The JOLTS data has become large enough that the Biden administration wants to double the size of the survey and increase the budget from about $5.5 million to $9.6 million, so the estimates can be produced. without the current month-long lag, provide more detail by industry and state, and fill in what are considered long-standing gaps.
The current survey has been designed to make it easier for businesses and to encourage responses, with a one-page form that asks for six data elements.
One problem, however, is that the job openings registered by companies do not reflect the intensity with which a company tries to fill its available jobs and, therefore, whether managers are ready to raise salaries or are passively waiting for the good candidate, said Steven Davis, professor of economics at the University of Chicago Booth School of Business.
“When JOLTS came along, it was stepping into a data void that it had filled well. It’s just incomplete,” Davis said. “What’s missing is the effort put in by the employer – like publicity, how quickly you interview…whether the standards are hard or easy. There’s nothing about that.”
An expanded JOLTS survey could directly address this problem and others in the future, said Paul R. Calhoun Jr., who helped develop the survey in the 1990s and is its current director.
Among the substantial holes potentially to be filled, he said, is the salary offered for open jobs – data which, if combined with professional estimates that the JOLTS economists also want to develop, could help show how wages should behave, another key point for the Fed in its efforts to control inflation.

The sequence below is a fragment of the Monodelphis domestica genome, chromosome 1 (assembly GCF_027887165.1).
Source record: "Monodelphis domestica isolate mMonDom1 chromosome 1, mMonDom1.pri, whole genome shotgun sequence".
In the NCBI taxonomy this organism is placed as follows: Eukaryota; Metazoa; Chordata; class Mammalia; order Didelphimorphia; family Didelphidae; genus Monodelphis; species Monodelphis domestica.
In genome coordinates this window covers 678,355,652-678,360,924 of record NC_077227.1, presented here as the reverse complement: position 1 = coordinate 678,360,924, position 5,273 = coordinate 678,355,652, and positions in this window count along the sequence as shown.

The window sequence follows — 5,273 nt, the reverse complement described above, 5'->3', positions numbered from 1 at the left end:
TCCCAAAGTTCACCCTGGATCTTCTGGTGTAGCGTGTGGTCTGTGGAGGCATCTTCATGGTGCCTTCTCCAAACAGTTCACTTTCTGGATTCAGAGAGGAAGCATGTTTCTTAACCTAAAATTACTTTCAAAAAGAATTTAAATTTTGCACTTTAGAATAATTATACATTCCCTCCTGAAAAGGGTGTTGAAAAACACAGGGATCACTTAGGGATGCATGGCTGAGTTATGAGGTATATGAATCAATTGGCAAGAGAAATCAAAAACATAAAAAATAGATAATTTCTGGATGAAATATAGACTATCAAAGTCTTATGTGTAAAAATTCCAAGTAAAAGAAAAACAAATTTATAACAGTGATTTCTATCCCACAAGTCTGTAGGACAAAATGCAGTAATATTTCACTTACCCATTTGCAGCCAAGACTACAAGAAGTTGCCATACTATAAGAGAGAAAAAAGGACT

“You have all these job offers,” Calhoun said. “How can I characterize them? Are they good jobs or not?”
The expansion is far from where JOLTS started.
Abraham said that after her original survey proposal was rejected, she was resurrected when the unemployment rate dropped to 4% during the tech boom of the mid-to-late 1990s and President Bill’s White House Clinton wanted more information about what was going on.
“We had the unemployment rate, so we knew how many people were looking for work and didn’t have it. We didn’t have anything like it on the employer side,” she said. Similar to the current situation, “people were very concerned about labor shortages and difficulties for employers to fill jobs.”
Even then, JOLTS staffers said the program had a tenuous hold for the first few years.
The staff’s priority at the time was to build a simple investigation “to get this off the ground for a few years and hopefully survive because that was certainly, from my perspective, not a guarantee,” Mark said. Crankshaw, the chief statistician of JOLTS who also helped build the program.
But “it’s going up. Now…I’m listening to podcasts and people are starting to talk about JOLTS…I didn’t expect that at all,” he said.
Reporting by Howard Schneider; Editing by Dan Burns and Paul Simao